Financial advice in Portugal
Latest articles about Financial advice in Portugal
We all want to be warm this winter, but sometimes cranking up the thermostat can leave you with a hefty fuel bill at the end of the month.
The new year brings with it new goals and desires, be it eating healthier, going to the gym or running more. Still, it’s important not to forget about personal and family finances, and to still be ready for any future eventuality.
Portugal’s tourist accommodation business is booming, with short-term tourist lets becoming ever more profitable and popular. This sector is known in Portugal as Alojamento Local (AL) and the fees property owners pay to booking websites are now exempt from taxes.
Retirement age is finally here, and you have big plans – moving to Portugal. And we salute you for your wise decision. With 3000 hours of sunshine per year, some of Europe’s most stunning beaches, beautiful cities and friendly people, Portugal sounds like the right choice.
Sending money in Portugal isn’t expensive or difficult. However, you do need to compare different services and their rates to find the best deal for you. This article will help you to do your research and make your transfer successfully.
Once you’ve decided where you want to buy property in Portugal and how much you can expect to pay based on average house prices there, you’ll also want to know about the price of upkeep and maintenance.
To buy or not to buy a house? That is the question. There is always someone trying to work through this dilemma. Should I buy? Should I wait? The decision is never easy.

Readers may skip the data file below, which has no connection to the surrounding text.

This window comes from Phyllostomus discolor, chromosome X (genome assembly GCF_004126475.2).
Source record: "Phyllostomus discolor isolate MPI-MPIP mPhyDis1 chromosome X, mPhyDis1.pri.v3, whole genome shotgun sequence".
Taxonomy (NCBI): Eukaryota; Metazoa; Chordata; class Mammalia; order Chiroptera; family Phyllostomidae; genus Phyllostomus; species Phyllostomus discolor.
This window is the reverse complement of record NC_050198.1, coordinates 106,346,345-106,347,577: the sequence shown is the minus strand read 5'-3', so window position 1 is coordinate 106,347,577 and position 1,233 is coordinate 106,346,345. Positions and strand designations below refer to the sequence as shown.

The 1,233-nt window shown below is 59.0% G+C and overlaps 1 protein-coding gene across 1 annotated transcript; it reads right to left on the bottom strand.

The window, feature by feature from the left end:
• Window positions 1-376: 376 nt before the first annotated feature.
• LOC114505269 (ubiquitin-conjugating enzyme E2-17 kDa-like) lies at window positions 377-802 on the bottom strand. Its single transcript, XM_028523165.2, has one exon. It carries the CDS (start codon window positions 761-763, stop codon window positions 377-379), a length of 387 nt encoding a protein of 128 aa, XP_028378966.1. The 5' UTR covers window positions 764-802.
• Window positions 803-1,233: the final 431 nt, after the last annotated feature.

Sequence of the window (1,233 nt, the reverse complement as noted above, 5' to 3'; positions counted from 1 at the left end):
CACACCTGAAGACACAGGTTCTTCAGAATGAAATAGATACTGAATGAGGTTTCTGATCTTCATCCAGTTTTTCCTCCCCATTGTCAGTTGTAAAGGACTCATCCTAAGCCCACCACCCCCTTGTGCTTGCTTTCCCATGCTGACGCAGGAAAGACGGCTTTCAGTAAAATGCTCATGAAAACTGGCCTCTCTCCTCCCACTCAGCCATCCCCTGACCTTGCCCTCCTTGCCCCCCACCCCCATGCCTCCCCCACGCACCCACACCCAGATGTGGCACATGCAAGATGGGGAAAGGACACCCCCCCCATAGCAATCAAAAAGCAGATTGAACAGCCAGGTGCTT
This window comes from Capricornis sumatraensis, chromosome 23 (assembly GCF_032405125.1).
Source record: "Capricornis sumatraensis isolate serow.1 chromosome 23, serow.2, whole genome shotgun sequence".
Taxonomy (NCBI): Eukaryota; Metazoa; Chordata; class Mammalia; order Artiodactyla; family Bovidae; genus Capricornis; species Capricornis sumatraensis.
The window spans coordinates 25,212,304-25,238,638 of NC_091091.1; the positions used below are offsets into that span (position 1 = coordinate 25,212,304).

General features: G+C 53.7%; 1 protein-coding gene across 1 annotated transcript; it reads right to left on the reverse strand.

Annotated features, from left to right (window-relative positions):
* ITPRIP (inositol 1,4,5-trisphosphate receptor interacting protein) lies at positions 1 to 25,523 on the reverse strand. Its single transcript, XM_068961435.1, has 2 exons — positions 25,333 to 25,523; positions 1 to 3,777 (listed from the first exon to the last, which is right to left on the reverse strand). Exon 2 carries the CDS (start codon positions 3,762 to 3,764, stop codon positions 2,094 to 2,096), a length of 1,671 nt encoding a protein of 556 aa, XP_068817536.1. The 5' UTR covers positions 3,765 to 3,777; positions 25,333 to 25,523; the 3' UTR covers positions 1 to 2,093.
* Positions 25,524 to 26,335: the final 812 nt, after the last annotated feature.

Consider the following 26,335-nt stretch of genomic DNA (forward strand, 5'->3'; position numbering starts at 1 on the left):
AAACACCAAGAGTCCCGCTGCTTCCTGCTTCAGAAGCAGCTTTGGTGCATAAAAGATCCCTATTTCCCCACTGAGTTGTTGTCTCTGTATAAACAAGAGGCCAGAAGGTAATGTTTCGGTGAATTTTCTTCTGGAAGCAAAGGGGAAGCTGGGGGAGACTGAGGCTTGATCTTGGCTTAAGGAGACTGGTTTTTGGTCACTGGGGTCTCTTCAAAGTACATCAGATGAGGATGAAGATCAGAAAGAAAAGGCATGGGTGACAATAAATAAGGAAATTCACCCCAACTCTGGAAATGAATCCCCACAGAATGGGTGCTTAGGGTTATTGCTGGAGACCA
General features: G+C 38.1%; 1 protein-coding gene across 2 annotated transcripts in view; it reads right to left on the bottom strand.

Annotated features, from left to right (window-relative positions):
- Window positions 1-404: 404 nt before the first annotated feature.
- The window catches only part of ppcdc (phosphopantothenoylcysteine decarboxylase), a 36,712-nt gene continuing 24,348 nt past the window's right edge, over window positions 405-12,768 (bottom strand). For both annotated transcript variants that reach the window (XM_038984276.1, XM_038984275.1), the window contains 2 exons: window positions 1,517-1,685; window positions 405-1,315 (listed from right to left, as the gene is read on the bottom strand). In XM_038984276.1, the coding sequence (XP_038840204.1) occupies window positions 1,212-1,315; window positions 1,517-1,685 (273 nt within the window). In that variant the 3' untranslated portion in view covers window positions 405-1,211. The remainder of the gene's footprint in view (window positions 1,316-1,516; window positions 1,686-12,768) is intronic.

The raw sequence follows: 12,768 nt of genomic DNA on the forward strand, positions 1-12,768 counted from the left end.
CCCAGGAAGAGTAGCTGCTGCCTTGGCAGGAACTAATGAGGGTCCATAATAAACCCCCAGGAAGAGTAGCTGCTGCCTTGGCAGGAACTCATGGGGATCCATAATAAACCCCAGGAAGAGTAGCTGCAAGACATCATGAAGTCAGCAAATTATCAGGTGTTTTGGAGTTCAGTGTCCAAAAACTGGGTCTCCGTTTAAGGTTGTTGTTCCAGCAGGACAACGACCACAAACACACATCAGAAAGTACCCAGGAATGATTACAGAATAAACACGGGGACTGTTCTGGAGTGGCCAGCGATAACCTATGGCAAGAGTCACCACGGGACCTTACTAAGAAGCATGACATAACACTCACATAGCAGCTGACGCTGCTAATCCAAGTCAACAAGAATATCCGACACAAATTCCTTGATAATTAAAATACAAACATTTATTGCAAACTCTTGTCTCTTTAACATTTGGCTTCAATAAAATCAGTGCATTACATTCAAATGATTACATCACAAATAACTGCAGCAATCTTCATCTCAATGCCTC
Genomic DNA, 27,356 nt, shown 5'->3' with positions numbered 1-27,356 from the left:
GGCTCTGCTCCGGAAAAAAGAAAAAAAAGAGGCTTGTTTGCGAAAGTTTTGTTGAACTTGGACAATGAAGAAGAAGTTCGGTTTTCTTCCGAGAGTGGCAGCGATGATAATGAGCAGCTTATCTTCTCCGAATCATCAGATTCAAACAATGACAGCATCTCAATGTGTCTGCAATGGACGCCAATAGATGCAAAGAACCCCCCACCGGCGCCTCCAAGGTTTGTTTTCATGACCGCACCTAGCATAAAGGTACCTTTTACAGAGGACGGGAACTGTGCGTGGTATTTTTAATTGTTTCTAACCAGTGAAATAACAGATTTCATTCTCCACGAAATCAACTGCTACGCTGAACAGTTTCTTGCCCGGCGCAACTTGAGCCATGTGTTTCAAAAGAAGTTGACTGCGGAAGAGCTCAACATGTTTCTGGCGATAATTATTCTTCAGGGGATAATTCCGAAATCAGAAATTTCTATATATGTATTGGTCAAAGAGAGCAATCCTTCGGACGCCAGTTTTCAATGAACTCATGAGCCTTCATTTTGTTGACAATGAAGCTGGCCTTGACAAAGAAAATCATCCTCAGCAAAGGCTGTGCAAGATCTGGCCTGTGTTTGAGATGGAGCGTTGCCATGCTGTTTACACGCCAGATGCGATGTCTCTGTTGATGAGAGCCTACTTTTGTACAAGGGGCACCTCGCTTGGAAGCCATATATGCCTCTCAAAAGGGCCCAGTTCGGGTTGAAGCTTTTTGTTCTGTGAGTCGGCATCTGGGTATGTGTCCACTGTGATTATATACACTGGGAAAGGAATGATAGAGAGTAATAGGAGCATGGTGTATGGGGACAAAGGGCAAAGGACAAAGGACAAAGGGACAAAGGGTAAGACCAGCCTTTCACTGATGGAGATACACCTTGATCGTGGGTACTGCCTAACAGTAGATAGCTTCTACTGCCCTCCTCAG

The law on negative Euribor (lei da Euribor negativa) was approved in the Portuguese Parliament and will bring about new changes. The measure is intended to oblige banks to apply Euribor in full to mortgages on real estate.
Urban regeneration is not only in vogue, it's here to stay. It’s a sector that has also introduced a new dynamic to the Portuguese real estate market.
April is here and it’s time to pay the Municipal Property Tax (Imposto Municipal sobre Imóveis or IMI). By now, most of the taxpayers in Portugal should have been billed to their home. In many cases, however, it is possible to claim exemption from paying the IMI. How? Let’s find out.
Whether you’re planning to move to Portugal permanently or you’re just staying for a few months, it may be necessary to open a bank account for even the most basic transactions. Luckily, it’s really simple to do, as we explain in this article.
Lisbon has at least 44,000 derelict properties, 10,000 of which are in the city centre. It’s not only in the capital that there are properties in need of some TLC, though. There are about a million buildings, scattered throughout the country, in need of renovation.